Across various 4K bluray rips I saw, they don’t look anyhow better. It’s what it is.
I honestly think a lot of that has to do with how confused and weird the whole UHD thing is on a tech level. There’s no standardized “HDR” format, and the need for an “HDR” format doesn’t even honestly make that much sense, especially not when you see how it’s been applied.
Most consumers didn’t even really understand the benefits of what 1080p were offering, or how to appreciate them correctly, before the industry started running 4K at them. For a lot of people, 1080p = “motion smoothing on, icy blue colors and 16x9 at all costs” and that’s what “HD” was.
And then for 4k they added something like 3 different “HDR” formats, none of which seem to have anything to do with making stuff look better, just louder. And accuracy to what it looked like when it was shot is completely out the window, and nobody has a standardized way to get the picture info back to what it was supposed to look like before these artificially pumped-up grades were applied, so everything becomes a guessing game of “is this what it’s supposed to look like” on a player-to-player basis.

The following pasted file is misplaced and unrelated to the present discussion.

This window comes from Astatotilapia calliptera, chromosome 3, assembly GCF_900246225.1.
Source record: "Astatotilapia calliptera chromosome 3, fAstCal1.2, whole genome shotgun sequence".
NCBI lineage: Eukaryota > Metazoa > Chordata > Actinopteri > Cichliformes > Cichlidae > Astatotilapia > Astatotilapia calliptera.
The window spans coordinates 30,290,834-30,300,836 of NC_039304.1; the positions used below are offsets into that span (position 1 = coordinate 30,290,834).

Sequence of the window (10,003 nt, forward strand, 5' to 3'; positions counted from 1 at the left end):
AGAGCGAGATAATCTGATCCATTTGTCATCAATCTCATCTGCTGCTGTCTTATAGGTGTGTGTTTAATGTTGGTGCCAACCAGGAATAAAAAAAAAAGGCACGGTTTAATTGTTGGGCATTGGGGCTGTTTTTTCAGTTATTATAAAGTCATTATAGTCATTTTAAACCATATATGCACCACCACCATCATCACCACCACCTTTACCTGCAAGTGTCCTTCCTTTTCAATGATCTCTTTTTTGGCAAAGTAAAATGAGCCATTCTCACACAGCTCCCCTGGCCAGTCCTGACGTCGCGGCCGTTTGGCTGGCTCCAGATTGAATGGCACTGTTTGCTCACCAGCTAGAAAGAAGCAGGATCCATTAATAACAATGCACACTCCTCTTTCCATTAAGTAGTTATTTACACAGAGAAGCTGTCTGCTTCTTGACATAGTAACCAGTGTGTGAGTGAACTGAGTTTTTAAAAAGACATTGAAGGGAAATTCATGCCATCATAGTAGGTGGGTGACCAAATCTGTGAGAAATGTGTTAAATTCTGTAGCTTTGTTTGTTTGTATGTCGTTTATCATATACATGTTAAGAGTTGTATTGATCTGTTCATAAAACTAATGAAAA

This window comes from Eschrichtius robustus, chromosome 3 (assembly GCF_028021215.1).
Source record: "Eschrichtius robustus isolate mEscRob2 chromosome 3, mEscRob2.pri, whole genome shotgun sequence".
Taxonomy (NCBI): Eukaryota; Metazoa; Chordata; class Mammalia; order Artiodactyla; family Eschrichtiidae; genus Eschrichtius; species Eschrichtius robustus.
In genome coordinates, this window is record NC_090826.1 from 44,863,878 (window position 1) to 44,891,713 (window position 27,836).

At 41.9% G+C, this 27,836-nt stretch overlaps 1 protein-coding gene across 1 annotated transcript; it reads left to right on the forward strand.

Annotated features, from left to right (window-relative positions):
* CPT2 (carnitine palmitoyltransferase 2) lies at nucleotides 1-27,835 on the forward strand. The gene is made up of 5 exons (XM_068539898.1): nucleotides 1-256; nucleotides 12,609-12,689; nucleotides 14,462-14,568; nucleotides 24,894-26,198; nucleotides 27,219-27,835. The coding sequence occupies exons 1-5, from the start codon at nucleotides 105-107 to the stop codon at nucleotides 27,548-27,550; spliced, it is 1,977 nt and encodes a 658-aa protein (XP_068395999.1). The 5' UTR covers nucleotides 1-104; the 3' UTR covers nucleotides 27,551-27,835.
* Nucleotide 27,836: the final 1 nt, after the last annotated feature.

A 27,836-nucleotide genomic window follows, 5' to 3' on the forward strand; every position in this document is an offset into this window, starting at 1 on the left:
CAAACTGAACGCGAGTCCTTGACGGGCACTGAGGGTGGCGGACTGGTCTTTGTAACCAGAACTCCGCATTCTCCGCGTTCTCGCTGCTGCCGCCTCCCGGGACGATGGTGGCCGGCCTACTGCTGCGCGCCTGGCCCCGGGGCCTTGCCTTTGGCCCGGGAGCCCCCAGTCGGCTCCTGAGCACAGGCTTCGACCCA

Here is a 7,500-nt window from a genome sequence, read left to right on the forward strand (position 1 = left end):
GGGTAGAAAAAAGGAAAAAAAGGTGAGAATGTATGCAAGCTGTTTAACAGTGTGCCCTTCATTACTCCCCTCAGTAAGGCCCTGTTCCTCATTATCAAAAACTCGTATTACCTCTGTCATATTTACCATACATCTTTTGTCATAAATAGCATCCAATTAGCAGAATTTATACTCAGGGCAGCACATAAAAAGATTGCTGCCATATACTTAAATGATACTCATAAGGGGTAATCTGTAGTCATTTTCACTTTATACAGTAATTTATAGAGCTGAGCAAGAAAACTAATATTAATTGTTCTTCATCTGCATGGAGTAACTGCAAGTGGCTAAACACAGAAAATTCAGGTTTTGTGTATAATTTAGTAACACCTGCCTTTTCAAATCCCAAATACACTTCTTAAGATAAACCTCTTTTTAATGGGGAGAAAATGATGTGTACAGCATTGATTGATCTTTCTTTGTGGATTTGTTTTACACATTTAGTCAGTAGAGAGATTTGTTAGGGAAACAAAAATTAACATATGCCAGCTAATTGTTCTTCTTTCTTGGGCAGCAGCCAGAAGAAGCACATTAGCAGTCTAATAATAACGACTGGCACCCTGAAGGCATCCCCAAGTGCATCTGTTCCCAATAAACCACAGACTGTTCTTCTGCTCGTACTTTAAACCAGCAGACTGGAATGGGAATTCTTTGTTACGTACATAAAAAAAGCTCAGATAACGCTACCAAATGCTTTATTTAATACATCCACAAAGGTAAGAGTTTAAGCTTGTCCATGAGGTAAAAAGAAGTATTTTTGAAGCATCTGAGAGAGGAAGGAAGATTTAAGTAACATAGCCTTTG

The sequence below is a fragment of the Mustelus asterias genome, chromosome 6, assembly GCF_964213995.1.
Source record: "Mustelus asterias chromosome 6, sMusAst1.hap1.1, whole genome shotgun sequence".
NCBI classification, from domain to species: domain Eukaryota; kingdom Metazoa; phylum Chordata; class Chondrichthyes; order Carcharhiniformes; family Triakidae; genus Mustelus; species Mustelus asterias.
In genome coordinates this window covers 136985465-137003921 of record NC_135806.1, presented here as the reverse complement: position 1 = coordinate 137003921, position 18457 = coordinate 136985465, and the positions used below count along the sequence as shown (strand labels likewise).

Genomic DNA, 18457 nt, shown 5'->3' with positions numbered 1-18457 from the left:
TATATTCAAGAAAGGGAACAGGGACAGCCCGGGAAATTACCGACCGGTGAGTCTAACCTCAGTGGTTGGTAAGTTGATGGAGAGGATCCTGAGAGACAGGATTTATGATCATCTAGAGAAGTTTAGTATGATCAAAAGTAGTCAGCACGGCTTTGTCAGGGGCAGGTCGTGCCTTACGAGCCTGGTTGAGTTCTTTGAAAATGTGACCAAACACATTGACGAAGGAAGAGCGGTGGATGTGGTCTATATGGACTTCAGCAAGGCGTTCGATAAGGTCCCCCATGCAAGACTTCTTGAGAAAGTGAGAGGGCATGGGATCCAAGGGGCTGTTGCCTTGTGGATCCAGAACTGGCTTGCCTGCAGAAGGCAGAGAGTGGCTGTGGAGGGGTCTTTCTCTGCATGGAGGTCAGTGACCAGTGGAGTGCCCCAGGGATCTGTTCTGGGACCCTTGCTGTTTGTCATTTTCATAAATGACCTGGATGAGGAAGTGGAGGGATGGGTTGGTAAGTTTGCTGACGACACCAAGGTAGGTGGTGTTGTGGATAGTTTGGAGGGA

4K didn’t need to be the unnecessary mess that it currently is, and I think a huge part of why the format won’t ever take off is due to that mess. You can’t reliably put a disc into a player and have it look the way the directors and cinematographers intended it to look when they made it, and that sucks.
Maybe when this coronavirus basically relegates movie theaters to nothing more than blockbuster theme park rides (Disney will probably own all exhibition in five years and LITERALLY make them theme parks for Marvel, Star Wars, Disney, and Pixar releases) someone will figure out how to make the cheap 4K smart TVs we’re all buying (because they’re the only option available anymore) reliably display a standardized image that looks great and takes advantage of the resolution AND the color gamut without dealing with competing and incompatible formats.